This month, I am very excited to be counting down the days to vacation. I’ve been saving my frequent flyer miles for years (with a few skips and jumps used for upgrades, even though first class feels a lot like economy used to), and I’ll be taking off in the middle of the month with a couple of companions to somewhere that’s warm. As I write this, my computer is under a blizzard warning, and I spent a day at home because I didn’t think it was safe to drive in the ice and snow.
What that means is that I will be squishing all of my other responsibilities into the remainder of March, and blogging is low on the to-do list. So, March will be a month of moving–of moving links I published on Blogspot here. I’ve already managed to wipe out one of the old blog pages; I’m still uncertain what I’ll do with that site, though I’d like to keep it up for another year. (I have more pressing blogs that need to be moved and cleaned up.) I suppose all of that is to say that as you move in to a new online home, it’s worth thinking about organization, and how you’d move, if you moved, or how you’d stay forever. I started blogging ten years ago last Tuesday, and after Usenet and Yahoo Groups, that felt permanent. I had my own website for a couple of years, post Geocities but just before WordPress was a big thing. That felt permanent too.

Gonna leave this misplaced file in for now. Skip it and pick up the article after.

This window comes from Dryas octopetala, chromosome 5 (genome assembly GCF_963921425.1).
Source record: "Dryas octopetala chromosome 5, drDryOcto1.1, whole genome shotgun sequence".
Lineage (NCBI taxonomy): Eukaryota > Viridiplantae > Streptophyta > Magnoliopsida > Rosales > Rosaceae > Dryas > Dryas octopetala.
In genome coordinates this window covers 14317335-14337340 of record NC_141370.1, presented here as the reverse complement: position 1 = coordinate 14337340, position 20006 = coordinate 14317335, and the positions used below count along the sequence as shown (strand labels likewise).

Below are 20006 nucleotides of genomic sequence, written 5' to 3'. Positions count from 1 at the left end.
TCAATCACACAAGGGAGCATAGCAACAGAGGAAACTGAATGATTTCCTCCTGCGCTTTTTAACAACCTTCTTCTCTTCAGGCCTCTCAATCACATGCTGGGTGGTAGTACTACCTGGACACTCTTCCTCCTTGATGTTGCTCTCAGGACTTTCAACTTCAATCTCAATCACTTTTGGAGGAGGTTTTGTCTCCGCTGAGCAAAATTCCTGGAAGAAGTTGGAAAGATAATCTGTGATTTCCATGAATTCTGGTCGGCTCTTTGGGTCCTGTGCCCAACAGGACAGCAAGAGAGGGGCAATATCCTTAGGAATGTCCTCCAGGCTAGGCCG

But nothing is really permanent. People change and move on and grow. They want new things, or old things, or old new things. I miss 2002, sometimes, but other times, I’m glad to be where and who and what I am now. We’re told to embrace change, and we cling to the idea in front of hiring managers, but really, we only like change when we get to drive it ourselves.
I didn’t really mean to be philosophical. I just meant to say that March will be lots of short posts that link to some of my favorite resources for writers. If they give you a change of pace, then that’s enough. For March, anyway.